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Systems of nominal classification in East Papuan languages

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Terrill,  Angela
Language and Cognition Group, MPI for Psycholinguistics, Max Planck Society;
Pioneers of Island Melanesia, MPI for Psycholinguistics, Max Planck Society;

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Citation

Terrill, A. (2002). Systems of nominal classification in East Papuan languages. Oceanic Linguistics, 41(1), 63-88.


Cite as: http://hdl.handle.net/11858/00-001M-0000-0013-189B-5
Abstract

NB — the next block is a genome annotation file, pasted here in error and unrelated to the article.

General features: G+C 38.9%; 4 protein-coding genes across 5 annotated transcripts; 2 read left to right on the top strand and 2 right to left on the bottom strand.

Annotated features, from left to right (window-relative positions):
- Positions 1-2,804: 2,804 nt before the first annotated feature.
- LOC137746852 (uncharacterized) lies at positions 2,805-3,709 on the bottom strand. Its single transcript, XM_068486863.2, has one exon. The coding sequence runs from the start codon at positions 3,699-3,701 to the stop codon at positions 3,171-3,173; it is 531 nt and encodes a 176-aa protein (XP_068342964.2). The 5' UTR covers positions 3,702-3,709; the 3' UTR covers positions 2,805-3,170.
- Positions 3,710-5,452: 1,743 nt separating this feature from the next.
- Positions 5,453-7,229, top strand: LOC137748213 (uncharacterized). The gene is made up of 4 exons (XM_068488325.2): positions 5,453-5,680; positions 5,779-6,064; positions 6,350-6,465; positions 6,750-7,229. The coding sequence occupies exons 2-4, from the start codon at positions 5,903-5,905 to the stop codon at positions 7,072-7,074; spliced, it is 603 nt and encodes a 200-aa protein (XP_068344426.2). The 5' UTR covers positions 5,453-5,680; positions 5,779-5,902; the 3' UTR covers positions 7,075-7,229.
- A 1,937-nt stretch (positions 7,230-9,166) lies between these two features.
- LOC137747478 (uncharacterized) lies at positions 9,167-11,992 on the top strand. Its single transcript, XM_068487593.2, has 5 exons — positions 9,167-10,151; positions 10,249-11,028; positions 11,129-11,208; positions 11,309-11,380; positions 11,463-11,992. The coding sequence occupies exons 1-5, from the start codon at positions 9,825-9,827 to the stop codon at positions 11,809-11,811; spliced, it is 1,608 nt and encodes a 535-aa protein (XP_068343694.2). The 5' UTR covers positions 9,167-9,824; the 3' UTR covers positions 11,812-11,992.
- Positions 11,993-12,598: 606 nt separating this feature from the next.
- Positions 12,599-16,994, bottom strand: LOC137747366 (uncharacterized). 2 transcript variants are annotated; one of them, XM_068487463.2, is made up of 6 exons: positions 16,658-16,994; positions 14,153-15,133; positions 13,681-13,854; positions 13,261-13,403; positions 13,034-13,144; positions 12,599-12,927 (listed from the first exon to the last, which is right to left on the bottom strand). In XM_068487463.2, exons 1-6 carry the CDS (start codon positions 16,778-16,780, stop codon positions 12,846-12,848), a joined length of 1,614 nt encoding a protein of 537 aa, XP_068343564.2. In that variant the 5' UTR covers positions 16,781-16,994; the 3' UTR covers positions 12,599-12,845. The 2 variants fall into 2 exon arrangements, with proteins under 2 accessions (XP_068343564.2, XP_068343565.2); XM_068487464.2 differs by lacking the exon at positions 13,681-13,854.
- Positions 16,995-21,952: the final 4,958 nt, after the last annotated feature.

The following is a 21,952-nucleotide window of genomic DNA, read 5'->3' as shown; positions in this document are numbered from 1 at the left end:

The existence of nominal classification systems has long been thought of as one of the defining features of the Papuan languages of island New Guinea. However, while almost all of these languages do have nominal classification systems, they are, in fact, extremely divergent from each other. This paper examines these systems in the East Papuan languages in order to examine the question of the relationship between these Papuan outliers. Nominal classification systems are often archaic, preserving older features lost elsewhere in a language. Also, evidence shows that they are not easily borrowed into languages (although they can be). For these reasons, it is useful to consider nominal classification systems as a tool for exploring ancient historical relationships between languages. This paper finds little evidence of relationship between the nominal classification systems of the East Papuan languages as a whole. It argues that the mere existence of nominal classification systems cannot be used as evidence that the East Papuan languages form a genetic family. The simplest hypothesis is that either the systems were inherited so long ago as to obscure the genetic evidence, or else the appearance of nominal classification systems in these languages arose through borrowing of grammatical systems rather than of morphological forms.